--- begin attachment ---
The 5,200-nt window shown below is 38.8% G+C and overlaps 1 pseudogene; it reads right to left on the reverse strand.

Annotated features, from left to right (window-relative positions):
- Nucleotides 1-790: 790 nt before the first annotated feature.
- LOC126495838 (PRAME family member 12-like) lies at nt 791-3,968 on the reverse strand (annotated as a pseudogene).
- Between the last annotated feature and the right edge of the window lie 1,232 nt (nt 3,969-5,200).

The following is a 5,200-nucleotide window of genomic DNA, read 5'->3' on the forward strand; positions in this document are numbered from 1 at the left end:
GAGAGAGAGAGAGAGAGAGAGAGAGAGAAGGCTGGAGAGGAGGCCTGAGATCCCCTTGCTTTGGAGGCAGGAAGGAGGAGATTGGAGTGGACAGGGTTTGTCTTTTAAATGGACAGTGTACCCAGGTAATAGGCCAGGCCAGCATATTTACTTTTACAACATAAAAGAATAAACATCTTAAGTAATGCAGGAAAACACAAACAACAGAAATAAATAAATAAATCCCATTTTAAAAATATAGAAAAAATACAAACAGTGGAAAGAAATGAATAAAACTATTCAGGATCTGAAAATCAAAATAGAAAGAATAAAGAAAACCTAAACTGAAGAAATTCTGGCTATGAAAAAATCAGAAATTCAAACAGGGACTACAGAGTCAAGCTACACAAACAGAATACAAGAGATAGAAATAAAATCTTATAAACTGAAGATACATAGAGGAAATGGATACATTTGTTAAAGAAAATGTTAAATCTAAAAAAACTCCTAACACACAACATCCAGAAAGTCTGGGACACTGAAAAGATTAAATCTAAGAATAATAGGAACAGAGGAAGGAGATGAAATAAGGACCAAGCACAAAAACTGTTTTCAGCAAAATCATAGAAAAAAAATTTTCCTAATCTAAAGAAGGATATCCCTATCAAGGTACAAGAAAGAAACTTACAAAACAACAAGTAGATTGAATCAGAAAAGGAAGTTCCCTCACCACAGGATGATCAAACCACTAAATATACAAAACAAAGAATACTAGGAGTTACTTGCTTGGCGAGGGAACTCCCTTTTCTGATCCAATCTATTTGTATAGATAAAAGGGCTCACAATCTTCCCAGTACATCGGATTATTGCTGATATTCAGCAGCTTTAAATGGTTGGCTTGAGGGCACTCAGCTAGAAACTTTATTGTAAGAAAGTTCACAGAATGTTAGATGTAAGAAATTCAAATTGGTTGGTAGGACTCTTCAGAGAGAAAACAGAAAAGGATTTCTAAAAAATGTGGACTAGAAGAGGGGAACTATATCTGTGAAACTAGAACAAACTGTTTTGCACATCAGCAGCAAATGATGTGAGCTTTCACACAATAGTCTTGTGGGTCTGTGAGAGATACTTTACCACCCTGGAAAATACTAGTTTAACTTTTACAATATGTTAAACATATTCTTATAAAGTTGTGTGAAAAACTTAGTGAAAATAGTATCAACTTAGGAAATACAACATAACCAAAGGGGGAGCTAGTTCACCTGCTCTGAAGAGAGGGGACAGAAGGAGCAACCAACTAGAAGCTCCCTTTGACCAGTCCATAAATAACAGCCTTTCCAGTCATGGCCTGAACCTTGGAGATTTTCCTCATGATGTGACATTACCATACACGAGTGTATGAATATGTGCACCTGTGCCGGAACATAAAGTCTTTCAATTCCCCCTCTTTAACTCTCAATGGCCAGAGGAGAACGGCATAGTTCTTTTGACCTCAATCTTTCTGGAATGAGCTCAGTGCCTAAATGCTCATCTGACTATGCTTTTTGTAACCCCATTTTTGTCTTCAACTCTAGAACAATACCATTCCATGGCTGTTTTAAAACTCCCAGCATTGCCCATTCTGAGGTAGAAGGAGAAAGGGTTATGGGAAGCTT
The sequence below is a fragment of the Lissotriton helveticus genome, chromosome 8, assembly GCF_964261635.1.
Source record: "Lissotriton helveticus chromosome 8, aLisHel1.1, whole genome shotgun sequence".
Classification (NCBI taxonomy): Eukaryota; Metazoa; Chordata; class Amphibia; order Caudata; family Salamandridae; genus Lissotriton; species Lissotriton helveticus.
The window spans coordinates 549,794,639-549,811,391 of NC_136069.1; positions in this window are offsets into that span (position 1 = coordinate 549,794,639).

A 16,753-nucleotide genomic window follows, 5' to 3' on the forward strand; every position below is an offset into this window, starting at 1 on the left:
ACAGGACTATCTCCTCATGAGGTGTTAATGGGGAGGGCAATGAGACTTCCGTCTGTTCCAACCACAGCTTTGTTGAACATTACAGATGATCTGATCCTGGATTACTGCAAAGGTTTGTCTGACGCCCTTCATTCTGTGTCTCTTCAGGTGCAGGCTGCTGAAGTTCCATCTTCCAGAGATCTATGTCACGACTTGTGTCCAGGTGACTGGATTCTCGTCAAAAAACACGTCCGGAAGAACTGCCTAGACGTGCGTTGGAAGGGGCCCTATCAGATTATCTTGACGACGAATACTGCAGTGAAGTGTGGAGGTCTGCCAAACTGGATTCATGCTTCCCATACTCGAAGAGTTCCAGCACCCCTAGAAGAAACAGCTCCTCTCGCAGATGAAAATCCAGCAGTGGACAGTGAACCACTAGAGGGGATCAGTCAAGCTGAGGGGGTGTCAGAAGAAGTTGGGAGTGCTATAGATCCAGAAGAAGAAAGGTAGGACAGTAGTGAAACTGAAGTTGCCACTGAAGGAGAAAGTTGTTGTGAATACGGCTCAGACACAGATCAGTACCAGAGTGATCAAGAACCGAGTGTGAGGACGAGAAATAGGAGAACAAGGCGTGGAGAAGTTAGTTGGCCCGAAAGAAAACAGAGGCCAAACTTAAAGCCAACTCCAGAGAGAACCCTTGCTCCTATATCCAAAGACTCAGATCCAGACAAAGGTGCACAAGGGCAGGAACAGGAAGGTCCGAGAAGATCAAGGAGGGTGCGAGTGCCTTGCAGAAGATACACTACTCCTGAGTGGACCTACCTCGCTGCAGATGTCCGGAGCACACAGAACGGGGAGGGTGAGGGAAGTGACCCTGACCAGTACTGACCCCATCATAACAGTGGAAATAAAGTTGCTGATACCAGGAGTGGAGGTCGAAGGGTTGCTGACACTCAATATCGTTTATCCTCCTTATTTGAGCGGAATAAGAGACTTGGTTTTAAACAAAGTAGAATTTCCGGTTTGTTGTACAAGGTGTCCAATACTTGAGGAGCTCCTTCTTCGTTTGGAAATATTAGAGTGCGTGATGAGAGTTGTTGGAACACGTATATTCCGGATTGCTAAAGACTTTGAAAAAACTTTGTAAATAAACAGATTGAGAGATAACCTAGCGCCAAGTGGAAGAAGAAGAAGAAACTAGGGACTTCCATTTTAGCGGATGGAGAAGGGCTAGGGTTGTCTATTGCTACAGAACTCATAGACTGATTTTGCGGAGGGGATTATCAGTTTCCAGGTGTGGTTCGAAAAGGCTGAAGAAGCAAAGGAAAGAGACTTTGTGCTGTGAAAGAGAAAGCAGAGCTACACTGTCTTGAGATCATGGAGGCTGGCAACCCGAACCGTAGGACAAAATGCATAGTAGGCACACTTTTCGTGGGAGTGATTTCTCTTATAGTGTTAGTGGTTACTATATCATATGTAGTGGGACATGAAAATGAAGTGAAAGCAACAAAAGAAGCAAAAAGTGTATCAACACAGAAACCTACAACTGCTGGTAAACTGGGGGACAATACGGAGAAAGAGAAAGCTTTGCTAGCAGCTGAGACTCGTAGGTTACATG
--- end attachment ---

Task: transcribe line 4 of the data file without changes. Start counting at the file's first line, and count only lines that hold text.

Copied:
- LOC126495838 (PRAME family member 12-like) lies at nt 791-3,968 on the reverse strand (annotated as a pseudogene).